Tuesday, January 11, 2011

Being Grateful for EVERY moment (the Good, Not-So-Good) in the Midst of Adversity

The headaches began near the end of October of 2010. They were mild at first, but began to worsen over time and I was finding that Advil, Excedrin or Motrin was unabale to completely take away my discomfort. I did think it was odd, especially since I normally don't have headaches, but I chose not to give it much thought at first. I found nursing a diet coke for most of my day would be the only thing that would help. Soon, I began to become concerned that perhaps my body might be addicted to the caffine and I stopped drinking diet coke completely. Thats when I began to grow increasingly concerned that I may need to see a doctor about my headaches. They were geting worse.

It was Thursday, DEcember 2nd. I woke up feeling pretty good and decided to do my early morning P90X workout. I felt a little sluggish, but continued through. I went through my early morning routine. It can be a little hectic here in the Naylor household in the early am with two young boys to get out the door by 7:30. I was on my way to work and felt nausea coming on very quickly. Twenty minutes later, when I srrived at work, I knew I was not in good shape. My peripheral vision was snowy and I was having one of the worst headches yet. Matt met me at work and I called my boss to let him know I needed to take the day. I am not one to take off work and to take off for a "bad headache" was very frustrating. I could only imagine what my boss was thinking as well when I said I had a bad headache and needed to see the doctor.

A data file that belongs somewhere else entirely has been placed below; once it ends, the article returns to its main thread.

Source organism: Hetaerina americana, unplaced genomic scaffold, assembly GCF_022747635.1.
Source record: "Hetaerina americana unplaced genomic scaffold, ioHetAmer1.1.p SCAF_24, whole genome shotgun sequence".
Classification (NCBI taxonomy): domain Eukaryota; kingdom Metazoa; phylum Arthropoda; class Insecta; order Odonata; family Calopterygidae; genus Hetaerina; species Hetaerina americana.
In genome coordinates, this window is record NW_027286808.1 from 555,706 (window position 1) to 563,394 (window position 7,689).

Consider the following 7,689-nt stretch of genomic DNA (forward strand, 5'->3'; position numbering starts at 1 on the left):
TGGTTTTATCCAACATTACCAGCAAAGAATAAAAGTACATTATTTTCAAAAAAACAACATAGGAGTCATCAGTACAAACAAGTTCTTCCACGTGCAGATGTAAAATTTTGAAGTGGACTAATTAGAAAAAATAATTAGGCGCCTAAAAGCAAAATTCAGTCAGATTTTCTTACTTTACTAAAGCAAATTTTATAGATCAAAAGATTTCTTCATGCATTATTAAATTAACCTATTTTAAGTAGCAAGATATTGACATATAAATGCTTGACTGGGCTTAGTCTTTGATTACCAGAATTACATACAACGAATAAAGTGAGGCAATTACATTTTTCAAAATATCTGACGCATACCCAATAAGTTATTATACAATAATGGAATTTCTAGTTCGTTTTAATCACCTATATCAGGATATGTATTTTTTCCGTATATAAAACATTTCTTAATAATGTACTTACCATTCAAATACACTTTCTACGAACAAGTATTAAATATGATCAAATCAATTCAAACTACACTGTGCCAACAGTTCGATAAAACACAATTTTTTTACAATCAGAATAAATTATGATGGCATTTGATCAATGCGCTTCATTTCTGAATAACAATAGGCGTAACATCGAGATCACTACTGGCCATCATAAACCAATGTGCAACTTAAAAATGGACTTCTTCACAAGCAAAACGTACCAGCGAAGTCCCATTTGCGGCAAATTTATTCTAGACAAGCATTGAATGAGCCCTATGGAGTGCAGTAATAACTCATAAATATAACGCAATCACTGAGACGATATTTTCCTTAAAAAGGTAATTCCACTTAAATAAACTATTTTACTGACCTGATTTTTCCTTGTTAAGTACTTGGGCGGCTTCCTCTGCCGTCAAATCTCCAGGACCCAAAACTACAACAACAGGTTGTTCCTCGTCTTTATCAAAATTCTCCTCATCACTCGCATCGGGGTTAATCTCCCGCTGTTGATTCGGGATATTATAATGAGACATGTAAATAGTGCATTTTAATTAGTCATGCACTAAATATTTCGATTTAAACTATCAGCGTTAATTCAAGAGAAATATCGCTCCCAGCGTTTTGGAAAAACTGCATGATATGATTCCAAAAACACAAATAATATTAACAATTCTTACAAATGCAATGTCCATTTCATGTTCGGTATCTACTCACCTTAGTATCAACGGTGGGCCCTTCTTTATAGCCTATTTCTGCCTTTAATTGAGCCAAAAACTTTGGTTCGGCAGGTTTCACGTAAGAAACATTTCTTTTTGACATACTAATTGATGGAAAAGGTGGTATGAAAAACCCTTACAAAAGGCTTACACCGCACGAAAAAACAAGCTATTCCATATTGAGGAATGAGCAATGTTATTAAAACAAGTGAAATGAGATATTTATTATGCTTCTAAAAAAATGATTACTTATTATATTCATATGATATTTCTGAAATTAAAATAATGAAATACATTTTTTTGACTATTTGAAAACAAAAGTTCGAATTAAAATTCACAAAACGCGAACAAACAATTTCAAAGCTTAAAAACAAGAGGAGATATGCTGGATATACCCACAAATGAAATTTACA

I was in no condition to drive. Matt drove me immediately to my doctor. Meanwhile, I was in agonizing pain. Standing in the waiting area at my doctors checkin-in window, I get sick beacuse the pain in my head is so great. I am scared. I thought it was perhaps a horrible migraine - but why now? why were they appearing now?

I saw my Dococtor and he told me that I was probbily suffering from migraines. BUT< I should follow up with an MRI the next day. I recieved a shot of demerol for pain. I was sick again. My doctor told me that he would have to admit me to the ER if I was not able to stop being sick. I asked for him to let me go home, get sleep.

I wet home, but was unable to sleep. I was getting sick every 30-45 minutes. Unable to eat. Matt drove me to the ER by 3 pm. By 8 pm I was admitted. I was given an IV, pain meds, and anti-nauseal meds. I had a CT scan.